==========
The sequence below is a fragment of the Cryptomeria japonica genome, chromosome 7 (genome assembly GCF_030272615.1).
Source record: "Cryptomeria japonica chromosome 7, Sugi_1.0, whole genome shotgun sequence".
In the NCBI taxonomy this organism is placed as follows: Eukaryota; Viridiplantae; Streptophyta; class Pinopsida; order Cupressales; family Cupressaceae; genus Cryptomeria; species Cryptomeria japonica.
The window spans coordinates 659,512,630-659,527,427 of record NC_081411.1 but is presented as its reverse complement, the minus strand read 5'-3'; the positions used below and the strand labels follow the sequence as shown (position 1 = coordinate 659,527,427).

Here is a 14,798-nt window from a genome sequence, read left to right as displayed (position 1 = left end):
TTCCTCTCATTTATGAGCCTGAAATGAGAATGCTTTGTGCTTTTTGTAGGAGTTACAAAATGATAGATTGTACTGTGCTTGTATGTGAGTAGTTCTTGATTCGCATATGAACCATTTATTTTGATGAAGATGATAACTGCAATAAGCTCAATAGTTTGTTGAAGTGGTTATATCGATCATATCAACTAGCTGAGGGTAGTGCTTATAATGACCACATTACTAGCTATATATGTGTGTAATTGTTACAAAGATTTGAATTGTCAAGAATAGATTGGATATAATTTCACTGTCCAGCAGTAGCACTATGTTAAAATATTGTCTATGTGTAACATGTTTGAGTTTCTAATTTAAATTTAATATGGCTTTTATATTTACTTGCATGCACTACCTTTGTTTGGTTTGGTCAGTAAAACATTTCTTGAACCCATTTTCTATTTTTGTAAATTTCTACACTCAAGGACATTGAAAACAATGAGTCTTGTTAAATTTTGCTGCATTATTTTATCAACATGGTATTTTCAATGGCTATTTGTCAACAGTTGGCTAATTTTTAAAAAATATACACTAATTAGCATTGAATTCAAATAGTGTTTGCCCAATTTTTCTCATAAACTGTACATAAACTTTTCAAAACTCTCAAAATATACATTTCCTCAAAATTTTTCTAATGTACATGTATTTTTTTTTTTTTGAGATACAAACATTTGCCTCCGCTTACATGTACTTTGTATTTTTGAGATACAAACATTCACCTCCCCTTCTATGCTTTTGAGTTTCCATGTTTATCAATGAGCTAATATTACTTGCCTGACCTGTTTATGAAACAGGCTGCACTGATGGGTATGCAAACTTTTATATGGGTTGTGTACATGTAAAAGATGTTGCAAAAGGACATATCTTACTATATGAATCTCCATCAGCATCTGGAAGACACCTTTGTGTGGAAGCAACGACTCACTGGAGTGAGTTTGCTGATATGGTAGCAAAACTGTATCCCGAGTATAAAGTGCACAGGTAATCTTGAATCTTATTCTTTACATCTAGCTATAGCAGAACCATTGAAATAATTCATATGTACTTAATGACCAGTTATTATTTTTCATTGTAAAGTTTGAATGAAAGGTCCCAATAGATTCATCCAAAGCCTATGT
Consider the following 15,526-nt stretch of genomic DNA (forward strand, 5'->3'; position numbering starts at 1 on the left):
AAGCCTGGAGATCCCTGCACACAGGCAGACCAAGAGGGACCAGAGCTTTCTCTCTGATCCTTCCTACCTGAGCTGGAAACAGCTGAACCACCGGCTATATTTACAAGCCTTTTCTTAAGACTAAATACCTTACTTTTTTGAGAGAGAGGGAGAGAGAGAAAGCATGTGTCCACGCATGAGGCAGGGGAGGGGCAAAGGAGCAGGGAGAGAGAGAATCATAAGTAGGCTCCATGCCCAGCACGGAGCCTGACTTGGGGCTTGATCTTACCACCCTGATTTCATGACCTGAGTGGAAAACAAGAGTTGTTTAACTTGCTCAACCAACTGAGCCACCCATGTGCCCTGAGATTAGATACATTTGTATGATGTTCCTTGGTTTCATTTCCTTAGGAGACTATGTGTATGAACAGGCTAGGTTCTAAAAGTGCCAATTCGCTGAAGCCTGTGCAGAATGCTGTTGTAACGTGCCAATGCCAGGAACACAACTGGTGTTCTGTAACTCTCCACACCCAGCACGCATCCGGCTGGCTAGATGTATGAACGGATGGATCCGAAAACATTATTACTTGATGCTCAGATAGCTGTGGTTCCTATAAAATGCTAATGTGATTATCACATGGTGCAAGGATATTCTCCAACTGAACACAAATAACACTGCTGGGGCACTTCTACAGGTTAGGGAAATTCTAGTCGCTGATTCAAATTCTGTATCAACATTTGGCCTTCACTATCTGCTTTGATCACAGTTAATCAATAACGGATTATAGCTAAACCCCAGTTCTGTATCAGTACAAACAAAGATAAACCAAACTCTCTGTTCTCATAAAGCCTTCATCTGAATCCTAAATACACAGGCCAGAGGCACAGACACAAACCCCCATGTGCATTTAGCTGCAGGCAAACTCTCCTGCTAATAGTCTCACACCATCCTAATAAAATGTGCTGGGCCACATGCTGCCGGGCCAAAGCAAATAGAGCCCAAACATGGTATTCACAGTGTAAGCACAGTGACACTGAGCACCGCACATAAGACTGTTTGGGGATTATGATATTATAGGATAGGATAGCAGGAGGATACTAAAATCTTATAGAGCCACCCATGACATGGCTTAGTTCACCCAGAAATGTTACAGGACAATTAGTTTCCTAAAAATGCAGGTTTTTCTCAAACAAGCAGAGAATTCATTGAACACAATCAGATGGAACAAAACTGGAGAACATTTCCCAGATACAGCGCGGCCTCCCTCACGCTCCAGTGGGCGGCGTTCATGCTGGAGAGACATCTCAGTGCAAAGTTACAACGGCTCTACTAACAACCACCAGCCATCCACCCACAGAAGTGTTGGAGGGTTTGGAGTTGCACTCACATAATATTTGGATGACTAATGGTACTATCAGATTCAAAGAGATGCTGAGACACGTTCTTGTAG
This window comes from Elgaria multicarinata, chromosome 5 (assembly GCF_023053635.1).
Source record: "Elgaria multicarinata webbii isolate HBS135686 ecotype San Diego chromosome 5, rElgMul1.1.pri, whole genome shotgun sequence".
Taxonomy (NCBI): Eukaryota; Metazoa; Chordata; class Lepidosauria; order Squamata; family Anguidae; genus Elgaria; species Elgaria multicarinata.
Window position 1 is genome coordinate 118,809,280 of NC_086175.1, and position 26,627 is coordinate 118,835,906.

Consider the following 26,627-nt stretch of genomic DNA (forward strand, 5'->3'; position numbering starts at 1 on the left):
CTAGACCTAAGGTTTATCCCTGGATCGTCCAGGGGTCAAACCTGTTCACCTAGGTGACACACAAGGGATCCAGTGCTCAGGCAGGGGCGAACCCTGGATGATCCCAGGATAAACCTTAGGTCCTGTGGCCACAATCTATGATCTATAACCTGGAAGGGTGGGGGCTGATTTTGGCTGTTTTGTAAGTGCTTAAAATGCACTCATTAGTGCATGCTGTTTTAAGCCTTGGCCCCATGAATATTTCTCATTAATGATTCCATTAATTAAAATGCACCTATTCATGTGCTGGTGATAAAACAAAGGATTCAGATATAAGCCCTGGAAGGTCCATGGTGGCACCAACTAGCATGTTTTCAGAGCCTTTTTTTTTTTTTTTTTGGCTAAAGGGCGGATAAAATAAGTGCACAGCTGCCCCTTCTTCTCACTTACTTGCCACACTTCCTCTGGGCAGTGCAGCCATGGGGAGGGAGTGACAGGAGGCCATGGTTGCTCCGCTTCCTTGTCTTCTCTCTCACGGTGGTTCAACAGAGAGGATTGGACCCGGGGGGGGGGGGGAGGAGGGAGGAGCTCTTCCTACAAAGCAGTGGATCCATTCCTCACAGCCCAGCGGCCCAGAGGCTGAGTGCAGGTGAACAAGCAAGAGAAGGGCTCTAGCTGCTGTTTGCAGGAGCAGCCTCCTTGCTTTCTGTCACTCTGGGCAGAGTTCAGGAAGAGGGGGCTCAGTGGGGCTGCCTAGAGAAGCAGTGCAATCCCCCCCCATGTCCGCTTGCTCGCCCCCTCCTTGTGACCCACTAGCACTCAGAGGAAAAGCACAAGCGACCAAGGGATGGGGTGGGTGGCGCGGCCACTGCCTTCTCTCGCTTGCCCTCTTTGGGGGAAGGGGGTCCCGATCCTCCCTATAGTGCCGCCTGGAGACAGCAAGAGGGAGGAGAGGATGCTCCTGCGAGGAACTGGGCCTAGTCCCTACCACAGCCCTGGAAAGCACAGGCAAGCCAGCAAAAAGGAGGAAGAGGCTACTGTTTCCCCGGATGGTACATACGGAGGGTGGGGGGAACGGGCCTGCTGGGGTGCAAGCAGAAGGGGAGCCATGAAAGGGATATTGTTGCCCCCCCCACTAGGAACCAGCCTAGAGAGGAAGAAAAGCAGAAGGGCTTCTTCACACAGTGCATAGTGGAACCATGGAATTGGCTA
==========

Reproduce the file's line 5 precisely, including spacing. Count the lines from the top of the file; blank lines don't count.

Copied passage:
Here is a 14,798-nt window from a genome sequence, read left to right as displayed (position 1 = left end):